People are getting away with murder, and often, there’s nobody to stop them. The murder weapon: An arsonist’s torch.
Yesterday afternoon (9/29/16), the Los Angeles Fire Department celebrated seven of its heroic members (and recognized three K9 search dogs) during an award ceremony in downtown Los Angeles. Active and retired members were honored for their commitment to the community, and in many cases for outright bravery. LAFD Apparatus Operator Thomas G. Taylor wasn’t there.
Tom was a firefighter at Fire Station 60 in North Hollywood. Well liked and a member of one of the crack teams in the department’s valley Division, he was experienced in nearly every type of structure fire response. At approximately 3:33AM on January 28, 1981, a full alarm structure assignment was dispatched to Cugees Restaurant in North Hollywood. Apparatus Operator Taylor donned his turnouts and climbed into the driver’s seat. He engaged the transmission, turning on the lights and siren, and drove the 100 foot aerial ladder truck and its crew towards the reported fire, doing what he did every shift. Twenty minutes later, he would be lost forever, a victim of one of the most cowardly forms of premeditated murder.
Arson is often about either money or revenge. And for many it has a certain appeal. Few arson fires are prosecuted due to lack of evidence, and even more are never reported.
Last year, 157 people died in fires that were determined to be arson in the United States.
Arsonists set fires that destroyed $729 million worth of structural and vehicle property in 2014, up 10 percent from $663 million in 2013, according to the NFPA.
According to the FBI’s Uniform Crime Reporting Program, law enforcement agencies in the United States reported 42,934 arson offenses in 2014 (the most recent nationally published data).
What’s not mentioned is that as many as 60,000 additional arson cases were never reported. The implications are that more than $1.5 billion in additional destroyed property may have occurred, and dozens of fatalities may never have been connected to an arson fire.
Of all major crimes, arson has one of the lowest clearance rates (either by arresting the offender or closing the case when the identified (possible) offender cannot be prosecuted for technical reasons). The national rate in 2014 was only 21.8 percent.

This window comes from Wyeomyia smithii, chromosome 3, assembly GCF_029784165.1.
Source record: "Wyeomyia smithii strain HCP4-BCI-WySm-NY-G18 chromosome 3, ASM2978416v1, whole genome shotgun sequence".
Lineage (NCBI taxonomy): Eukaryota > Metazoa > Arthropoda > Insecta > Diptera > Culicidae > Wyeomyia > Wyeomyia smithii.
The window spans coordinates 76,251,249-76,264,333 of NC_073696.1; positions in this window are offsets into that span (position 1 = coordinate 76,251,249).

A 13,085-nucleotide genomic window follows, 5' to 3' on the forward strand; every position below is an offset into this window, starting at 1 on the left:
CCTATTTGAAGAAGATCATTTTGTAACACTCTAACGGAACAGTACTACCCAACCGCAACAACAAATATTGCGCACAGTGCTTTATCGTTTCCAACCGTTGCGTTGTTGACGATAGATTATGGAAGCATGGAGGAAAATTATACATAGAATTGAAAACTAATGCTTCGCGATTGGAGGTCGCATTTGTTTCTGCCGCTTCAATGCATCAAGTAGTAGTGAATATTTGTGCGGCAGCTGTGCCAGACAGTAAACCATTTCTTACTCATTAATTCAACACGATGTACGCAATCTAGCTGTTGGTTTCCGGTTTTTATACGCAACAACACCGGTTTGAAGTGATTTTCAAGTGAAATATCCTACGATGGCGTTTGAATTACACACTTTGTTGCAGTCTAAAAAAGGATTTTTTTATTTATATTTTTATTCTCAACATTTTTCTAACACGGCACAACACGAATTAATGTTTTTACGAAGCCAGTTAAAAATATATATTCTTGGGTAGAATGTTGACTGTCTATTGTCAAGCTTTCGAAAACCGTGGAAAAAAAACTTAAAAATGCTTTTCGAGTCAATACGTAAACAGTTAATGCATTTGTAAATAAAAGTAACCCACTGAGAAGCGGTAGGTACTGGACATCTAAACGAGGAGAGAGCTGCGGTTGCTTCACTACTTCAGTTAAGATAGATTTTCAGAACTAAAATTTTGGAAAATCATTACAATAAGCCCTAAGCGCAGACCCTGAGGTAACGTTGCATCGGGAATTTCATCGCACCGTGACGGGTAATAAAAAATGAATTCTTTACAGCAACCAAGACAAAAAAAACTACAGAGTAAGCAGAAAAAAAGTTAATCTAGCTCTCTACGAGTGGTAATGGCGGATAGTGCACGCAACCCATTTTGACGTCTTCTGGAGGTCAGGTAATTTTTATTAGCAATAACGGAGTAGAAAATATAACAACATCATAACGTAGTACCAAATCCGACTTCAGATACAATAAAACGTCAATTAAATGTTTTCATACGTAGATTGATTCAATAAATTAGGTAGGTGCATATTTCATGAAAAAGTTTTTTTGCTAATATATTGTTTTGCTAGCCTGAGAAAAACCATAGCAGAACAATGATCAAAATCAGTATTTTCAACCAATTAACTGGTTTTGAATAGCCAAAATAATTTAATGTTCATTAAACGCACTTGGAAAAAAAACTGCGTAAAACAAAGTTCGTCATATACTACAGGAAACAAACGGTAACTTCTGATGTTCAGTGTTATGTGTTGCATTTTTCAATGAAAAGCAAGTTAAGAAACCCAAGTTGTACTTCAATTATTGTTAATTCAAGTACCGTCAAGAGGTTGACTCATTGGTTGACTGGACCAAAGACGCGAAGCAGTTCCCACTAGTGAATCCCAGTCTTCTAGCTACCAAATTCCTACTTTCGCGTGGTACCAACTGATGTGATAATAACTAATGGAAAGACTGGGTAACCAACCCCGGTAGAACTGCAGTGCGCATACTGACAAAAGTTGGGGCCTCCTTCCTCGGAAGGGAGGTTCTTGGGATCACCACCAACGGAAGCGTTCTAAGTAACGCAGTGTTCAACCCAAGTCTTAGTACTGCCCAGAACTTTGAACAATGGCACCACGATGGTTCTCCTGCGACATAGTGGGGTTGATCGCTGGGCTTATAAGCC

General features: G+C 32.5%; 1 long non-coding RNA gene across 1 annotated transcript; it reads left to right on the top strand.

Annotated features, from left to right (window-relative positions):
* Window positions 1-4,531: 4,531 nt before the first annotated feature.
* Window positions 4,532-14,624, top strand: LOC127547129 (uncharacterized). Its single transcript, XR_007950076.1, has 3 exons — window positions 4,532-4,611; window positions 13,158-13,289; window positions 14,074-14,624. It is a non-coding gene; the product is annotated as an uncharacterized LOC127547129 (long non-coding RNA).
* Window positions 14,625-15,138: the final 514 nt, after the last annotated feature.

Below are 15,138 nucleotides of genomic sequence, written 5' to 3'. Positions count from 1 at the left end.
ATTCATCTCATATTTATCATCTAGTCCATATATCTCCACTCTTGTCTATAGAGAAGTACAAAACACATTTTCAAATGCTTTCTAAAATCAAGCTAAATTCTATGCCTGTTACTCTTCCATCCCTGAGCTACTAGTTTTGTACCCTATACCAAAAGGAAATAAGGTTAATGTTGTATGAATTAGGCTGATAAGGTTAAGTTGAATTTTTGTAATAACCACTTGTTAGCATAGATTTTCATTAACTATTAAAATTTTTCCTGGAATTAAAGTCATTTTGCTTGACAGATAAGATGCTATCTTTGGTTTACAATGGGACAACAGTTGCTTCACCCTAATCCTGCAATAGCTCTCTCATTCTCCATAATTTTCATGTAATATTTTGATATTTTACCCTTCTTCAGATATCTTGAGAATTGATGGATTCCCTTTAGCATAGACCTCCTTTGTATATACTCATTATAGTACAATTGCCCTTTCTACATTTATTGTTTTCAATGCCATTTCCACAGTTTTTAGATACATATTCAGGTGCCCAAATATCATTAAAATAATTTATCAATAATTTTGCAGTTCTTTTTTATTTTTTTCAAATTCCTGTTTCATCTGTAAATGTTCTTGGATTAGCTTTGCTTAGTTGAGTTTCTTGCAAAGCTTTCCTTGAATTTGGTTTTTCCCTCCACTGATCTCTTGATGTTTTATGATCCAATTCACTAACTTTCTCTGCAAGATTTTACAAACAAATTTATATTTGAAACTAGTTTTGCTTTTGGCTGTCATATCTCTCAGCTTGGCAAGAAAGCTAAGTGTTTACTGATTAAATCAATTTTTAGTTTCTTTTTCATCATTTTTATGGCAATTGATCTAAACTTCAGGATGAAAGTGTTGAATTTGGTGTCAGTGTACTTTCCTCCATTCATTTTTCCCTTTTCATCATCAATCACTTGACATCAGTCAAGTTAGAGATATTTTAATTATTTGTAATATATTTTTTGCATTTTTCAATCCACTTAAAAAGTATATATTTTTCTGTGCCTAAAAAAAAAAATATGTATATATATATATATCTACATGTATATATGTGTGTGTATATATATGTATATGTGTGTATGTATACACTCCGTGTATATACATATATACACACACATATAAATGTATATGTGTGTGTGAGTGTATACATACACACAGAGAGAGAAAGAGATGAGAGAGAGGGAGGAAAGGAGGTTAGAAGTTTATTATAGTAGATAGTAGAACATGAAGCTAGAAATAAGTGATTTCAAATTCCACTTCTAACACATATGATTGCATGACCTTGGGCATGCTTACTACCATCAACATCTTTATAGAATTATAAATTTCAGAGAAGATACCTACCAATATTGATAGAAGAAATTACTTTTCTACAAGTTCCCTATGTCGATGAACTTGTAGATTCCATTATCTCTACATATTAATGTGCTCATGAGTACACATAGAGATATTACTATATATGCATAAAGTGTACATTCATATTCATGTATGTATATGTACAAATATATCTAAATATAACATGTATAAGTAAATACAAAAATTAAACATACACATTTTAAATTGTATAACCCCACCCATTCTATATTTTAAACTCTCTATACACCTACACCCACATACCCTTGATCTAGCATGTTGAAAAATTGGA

That means that 78.2 percent of all arson cases are never cleared.
Add to that the likelihood that double that rate were never investigated in the first place.
Structures and vehicles aren’t the only targets for arsonists. During the past decade, one out of every five wildfires were declared arson (source: CAL FIRE). In 2014, more than 1,000 wildfires were intentionally torched and six of the top 20 most damaging California wildfires (ranked by number of structures destroyed) were arson fires.
Firefighters are more at risk fighting wildfire than any other type. Even highly experienced firefighters, such as the Granite Mountain Hotshots (19 fatalities in the Yarnell Hill Fire) or the CalFire wildfire specialists (five firefighters killed in the San Jacinto arson wildfire), put their lives at risk every time they respond.
Arsonists rarely think anyone is going to be hurt when they intentionally ignite a structure, vehicle, or wildfire. But part of their plan is to ensure the destruction of the target. To succeed, the fire must go undetected for as long as possible.
When Task Force 60 pulled up on scene at 5300 Lankershim Boulevard, a restaurant called Cugees, they saw some smoke billowing in the interior of the structure, and the orange glow of fire near the rear of the building. In order to protect firefighters who may make an interior fire attack, the gas, heat, and smoke must be given a chance to evacuate the building. To do that, firefighters use saws and axes to ventilate the roof.
The firemen of Truck 60 didn’t know they were dealing with an arson fire. They didn’t know how long the restaurant had been burning. The four members assigned to Truck 60, including Tom Taylor climbed onto the roof and began cutting a hole. Firefighters on the ground began working to protect exposures and to initiate an interior attack once the pressurized smoke and gas was able to blow through the holes firefighters were cutting.
But Cugees had likely been burning for a long time before the 3:33 alarm. The heat inside the building, built in 1935, was intense and the roof already compromised before firefighters stepped over the parapet to begin their ventilation operation.